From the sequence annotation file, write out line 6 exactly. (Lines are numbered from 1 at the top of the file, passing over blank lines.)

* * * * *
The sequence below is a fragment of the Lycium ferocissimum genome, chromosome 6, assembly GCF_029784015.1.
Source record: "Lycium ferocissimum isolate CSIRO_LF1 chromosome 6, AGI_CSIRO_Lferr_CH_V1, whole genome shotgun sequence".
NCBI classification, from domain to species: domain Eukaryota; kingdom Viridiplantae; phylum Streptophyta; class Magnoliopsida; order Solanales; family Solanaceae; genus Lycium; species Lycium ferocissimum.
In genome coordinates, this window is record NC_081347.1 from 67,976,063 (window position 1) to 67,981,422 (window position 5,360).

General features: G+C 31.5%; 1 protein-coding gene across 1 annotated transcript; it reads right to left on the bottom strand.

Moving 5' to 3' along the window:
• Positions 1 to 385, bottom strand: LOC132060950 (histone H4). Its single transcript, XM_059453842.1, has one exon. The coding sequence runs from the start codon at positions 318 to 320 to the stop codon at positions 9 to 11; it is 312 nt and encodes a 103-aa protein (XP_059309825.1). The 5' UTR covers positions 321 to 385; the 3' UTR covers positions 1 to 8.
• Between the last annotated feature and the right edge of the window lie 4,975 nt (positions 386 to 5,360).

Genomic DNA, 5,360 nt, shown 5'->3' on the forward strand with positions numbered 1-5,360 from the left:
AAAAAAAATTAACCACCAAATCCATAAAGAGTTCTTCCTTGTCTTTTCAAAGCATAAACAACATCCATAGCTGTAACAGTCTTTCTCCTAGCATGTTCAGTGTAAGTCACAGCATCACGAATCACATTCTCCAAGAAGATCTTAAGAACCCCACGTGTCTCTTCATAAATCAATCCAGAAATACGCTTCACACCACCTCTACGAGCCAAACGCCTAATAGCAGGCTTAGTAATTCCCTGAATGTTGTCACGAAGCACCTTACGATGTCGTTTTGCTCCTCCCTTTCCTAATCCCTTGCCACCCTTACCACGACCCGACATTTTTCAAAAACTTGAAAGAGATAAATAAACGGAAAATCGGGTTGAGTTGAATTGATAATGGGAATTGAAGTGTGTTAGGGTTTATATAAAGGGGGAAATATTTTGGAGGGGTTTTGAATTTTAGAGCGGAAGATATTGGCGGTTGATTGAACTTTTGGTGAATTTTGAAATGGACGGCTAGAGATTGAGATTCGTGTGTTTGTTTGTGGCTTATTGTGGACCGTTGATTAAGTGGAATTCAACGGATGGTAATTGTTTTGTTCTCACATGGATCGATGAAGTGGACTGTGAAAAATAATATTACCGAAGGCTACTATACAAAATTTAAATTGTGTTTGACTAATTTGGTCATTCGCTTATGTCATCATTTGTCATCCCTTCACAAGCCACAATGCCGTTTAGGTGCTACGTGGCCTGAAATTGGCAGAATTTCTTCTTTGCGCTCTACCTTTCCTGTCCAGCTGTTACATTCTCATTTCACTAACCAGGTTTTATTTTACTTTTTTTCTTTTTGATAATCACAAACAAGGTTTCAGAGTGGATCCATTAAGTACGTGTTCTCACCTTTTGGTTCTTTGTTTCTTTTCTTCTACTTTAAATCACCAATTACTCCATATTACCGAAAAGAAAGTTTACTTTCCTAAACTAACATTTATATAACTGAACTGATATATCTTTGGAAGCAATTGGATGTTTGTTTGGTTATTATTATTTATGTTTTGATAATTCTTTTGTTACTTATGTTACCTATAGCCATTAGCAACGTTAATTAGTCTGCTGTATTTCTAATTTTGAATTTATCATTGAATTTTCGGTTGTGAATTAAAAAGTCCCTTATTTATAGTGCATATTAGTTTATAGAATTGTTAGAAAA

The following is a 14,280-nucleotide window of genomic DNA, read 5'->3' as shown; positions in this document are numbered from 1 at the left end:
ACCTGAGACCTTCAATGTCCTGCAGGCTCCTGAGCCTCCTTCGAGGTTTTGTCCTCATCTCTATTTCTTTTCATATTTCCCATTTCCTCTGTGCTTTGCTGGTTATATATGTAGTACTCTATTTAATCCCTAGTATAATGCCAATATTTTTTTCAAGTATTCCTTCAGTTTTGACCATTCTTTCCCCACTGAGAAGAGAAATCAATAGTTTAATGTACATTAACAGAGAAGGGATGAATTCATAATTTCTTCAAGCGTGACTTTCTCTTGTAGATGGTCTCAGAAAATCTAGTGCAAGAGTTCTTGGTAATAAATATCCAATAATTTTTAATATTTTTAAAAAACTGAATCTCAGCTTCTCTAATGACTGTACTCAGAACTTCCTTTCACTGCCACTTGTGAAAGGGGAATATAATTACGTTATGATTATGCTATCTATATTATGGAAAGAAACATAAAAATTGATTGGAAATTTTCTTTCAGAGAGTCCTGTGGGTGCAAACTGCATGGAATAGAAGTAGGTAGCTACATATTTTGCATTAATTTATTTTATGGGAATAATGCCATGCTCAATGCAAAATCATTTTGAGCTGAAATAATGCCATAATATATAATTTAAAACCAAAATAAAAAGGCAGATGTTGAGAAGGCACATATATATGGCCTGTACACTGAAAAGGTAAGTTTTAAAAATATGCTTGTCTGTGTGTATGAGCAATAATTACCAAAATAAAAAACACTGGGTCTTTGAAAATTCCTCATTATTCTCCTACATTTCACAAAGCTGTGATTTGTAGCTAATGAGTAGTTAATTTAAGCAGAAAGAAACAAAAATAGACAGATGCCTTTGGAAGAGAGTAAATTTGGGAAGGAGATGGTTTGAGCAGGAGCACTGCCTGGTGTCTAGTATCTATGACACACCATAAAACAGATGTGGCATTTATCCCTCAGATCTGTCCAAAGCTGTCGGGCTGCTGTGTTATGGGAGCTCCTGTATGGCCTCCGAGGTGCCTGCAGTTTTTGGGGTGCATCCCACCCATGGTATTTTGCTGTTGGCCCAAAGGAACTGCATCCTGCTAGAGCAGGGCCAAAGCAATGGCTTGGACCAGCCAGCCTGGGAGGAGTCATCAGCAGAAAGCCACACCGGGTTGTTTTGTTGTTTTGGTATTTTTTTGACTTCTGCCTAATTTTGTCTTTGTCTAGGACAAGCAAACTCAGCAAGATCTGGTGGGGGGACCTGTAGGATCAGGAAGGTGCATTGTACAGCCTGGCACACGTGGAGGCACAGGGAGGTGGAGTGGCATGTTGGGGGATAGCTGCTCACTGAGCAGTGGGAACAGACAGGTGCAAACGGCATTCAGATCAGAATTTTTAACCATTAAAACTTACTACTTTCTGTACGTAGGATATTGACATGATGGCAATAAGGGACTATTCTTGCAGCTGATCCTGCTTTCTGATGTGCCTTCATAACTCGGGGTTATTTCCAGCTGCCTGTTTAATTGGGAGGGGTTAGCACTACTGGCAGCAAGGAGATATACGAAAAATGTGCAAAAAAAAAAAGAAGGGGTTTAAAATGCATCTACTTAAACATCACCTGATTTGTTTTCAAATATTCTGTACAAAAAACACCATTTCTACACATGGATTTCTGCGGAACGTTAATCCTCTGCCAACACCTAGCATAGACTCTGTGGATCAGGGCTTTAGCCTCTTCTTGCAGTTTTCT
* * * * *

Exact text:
Moving 5' to 3' along the window: